THE multi-million euro redevelopment of Skibbereen convent will still go ahead, despite the building being devastated by an inferno this week.
Paul Collins, the chief executive of Remcoll Capital, which is planning a €10m redevelopment of the now gutted convent and the chapel, told The Southern Star: ‘We are devastated by what has happened.’
He spoke to the newspaper just hours after an inferno took hold at 4pm on Tuesday and burned through the interior of both the convent building and its adjacent chapel, leaving just the bare bricks of the buildings’ exterior standing upright.
He confirmed that he had discussions with the gardaí and said their forensic teams are currently investigating the site and the possibility that this might have been an arson attack.
On Wednesday afternoon gardaí issued an appeal for any witnesses to the fire, and anyone who might have camera footage which might help them in their investigation.
Mr Collins confirmed they were urgently assembling teams to go to Skibbereen so they could ensure that the parts of the buildings – that had been left structurally vulnerable by the fire – could be saved by adding supports.
Mr Collins explained that Remcoll had agreed to buy the religious complex at North Street from the existing owner – property developer Bernard Hennessy – subject to planning.
Mr Collins confirmed that Remcoll will be honouring that deal.
He said: ‘The development will be completed. We will not let what has happened stop us from finishing the project.’
Just last week The Southern Star reported that Cork County Council granted permission for the chapel to be redeveloped as a commercial hub, including hot desks for use by the community, and for the convent building to be turned into apartments.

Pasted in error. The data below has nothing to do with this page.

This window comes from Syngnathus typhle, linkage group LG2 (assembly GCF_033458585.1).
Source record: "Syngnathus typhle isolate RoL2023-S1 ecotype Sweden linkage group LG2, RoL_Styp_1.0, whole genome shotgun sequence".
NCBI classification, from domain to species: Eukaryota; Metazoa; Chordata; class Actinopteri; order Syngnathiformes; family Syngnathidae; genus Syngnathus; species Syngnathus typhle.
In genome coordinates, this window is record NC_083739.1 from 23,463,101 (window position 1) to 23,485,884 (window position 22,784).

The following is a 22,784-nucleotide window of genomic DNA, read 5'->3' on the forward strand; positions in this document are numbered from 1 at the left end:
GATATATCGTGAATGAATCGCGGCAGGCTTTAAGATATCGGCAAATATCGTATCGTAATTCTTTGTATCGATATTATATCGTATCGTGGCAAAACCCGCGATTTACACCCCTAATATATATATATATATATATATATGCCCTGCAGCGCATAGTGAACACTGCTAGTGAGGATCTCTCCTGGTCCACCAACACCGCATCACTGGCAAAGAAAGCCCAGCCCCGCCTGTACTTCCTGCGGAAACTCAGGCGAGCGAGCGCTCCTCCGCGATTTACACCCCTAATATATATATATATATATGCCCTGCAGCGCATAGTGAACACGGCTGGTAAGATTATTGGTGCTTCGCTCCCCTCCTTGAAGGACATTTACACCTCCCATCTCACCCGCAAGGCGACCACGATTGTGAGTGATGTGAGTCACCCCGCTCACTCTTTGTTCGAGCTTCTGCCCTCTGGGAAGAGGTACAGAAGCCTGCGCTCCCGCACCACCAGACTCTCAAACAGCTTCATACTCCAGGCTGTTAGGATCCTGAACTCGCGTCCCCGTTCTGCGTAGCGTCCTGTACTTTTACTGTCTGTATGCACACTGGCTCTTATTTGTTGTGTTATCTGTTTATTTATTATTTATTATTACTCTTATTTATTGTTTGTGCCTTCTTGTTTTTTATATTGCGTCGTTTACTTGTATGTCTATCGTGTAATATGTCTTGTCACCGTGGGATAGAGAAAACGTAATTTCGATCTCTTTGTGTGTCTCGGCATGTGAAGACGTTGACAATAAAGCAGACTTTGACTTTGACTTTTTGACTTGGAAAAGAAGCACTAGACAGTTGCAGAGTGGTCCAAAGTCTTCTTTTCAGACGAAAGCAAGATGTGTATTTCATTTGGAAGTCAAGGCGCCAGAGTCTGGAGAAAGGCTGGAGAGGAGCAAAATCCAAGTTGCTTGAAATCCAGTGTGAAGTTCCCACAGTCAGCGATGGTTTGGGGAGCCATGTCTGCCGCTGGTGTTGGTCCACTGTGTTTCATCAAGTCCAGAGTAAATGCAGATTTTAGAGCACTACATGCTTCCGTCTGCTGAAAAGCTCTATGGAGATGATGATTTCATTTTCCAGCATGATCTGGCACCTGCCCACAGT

Planning was also granted for the building of 52 new apartments as part of a new four-storey apartment block on the site.
Meanwhile, it is understood that the finished development will include provision for Skibbereen’s elderly, some of whom are currently living in flatlets on the road beneath the smouldering remains of the convent.
If the blaze was arson, it would be the second such attack on a religious building in Skibbereen.
A former Methodist Church at Bridge Street that dates back to 1833 had been trading as a popular restaurant when a random arson attack in 2006 saw it brought to the same sorry state as North Street.
In that situation, the culprit was caught and the intrepid owner, Regina Daly, rebuilt the business in a timely and sensitive manner, making it one of Skibbereen’s most visited eateries today.
Regina spoke to The Southern Star about Tuesday’s fire, saying: ‘This is a dreadful time for the owners, and it is an awful loss to the town.
‘When I heard it, it brought back terrible memories for me, awful empty feelings.’
‘As someone who has gone through it, I actually feel sorry for the building. But I am proof that the phoenix can rise from the ashes. No one died. It can be rebuilt. It is possible, especially when it comes with the support of the local community.’
Paul Collins – who is involved in a direct provision centre in Cahersiveen that caused controversy for the speed in which it was established and an outbreak of Covid-19 at the centre – said he wanted to reiterate that Remcoll has ‘no plans to turn any part of the Skibbereen development into a direct provision centre’.
He said: ‘The €10m investment is a big spend in Skibbereen, and the development will be retained and kept within the community.’
Meanwhile, anyone who may have been in the Cork Road area of Skibbereen between 3.15pm and 4.45pm on Tuesday afternoon is asked to contact Clonakilty Garda Station on 023 882 1570, the Garda Confidential Line on 1800 666 111 or any garda station.